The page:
Bishop Beebury

Matthew Petillo

Due to insufficient interest and a bit of stage fright among middle schoolers, there will be no traditional Geography Bee this year. The tradition, however, will continue in some form when teachers and high schoolers participate in a mock bee during Grudge Match in March, in lieu of the typical lower school competition. Although the details have yet to be ironed out, prospective participants should expect questions similar to those used in the official National Geographic Bee.

Faculty member Sara Asher came up with the idea after a lack of enthusiasm among her middle school students forced her to cancel the official bee, which she has coordinated in the past.  “I was having to practically beg middle school students to participate in the school level bee after participating in the class bees,” she says. “When I mentioned this in journalism class, some of the high schoolers became nostalgic about the geography bee.”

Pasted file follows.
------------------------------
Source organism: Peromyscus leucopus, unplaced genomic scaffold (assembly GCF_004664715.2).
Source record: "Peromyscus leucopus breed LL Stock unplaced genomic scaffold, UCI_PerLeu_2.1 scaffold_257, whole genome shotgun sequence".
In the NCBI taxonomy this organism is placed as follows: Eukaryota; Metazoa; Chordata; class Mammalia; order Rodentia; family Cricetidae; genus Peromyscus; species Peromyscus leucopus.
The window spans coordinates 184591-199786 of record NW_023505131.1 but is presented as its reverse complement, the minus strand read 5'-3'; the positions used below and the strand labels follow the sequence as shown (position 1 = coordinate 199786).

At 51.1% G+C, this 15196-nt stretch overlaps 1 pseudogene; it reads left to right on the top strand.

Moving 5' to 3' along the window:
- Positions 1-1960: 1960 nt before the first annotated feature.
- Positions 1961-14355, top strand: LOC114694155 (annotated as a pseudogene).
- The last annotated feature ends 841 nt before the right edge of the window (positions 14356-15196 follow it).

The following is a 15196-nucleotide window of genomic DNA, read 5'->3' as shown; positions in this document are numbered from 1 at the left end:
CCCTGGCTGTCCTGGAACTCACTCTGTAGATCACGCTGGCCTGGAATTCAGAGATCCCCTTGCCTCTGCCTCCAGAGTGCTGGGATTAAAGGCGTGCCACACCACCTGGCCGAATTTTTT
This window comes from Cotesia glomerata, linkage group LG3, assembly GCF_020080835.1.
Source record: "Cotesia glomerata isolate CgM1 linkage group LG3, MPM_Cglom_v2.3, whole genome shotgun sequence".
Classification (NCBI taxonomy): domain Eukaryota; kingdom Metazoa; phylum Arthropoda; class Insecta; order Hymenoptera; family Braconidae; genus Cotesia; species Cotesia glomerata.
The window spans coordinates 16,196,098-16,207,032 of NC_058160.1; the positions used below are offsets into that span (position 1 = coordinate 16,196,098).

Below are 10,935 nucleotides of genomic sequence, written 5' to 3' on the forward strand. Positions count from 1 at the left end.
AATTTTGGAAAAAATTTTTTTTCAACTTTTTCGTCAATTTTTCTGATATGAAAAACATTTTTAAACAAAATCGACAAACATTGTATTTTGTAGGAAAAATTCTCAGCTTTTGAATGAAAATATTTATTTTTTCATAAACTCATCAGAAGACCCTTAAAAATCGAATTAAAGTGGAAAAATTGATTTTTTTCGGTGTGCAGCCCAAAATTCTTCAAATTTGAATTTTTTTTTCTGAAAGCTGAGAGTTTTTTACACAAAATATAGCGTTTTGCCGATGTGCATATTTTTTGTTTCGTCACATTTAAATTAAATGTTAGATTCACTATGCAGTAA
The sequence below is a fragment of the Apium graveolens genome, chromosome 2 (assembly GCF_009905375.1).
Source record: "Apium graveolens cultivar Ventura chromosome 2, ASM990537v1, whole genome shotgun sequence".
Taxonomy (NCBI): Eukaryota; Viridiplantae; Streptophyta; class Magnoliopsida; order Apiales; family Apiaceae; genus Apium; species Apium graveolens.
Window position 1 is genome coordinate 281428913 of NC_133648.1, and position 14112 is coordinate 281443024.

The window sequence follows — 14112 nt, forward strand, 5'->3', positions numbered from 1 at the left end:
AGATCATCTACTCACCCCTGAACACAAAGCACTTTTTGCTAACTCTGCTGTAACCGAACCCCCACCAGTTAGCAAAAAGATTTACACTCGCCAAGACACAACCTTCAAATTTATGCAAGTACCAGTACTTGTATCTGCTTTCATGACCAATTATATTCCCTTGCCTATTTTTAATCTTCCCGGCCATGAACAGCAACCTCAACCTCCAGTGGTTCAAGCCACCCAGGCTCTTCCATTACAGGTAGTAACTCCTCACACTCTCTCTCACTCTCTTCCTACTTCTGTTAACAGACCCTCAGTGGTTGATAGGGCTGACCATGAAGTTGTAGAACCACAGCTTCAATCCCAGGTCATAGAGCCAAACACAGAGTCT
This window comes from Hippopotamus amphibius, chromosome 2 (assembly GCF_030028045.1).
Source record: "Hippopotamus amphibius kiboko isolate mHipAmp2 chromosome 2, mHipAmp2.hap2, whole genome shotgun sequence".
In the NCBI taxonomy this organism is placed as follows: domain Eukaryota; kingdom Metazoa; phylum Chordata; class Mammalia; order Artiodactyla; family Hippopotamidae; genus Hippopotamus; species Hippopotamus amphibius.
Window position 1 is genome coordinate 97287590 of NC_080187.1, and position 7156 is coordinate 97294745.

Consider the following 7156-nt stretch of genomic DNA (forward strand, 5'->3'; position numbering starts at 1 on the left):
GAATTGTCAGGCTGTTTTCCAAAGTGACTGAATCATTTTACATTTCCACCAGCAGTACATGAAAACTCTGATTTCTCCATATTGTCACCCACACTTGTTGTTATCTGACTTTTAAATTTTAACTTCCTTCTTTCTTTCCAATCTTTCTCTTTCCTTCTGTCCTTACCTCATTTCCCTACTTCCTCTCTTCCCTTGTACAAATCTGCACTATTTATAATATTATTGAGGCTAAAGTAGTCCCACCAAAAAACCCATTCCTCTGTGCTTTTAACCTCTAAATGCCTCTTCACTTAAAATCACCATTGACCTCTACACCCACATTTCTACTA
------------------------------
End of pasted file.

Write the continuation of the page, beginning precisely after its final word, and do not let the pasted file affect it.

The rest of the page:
Junior Audrey Nguyen-Hoang, the student in charge of coordinating the bee, became interested after Ms. Asher explained the official bee’s cancellation. “Remembering how excited and competitive my grade was when we had the option,” says Nguyen-Hoang, “I wanted to bring that energy back to the bee, specifically because I know that we have a lot of high schoolers who still are interested in history and geography, and that’s why we have interest in things like Scholars Bowl and Academic WorldQuest.” She hopes that the novelty of the nontraditional bee will make it particularly “fun to watch.”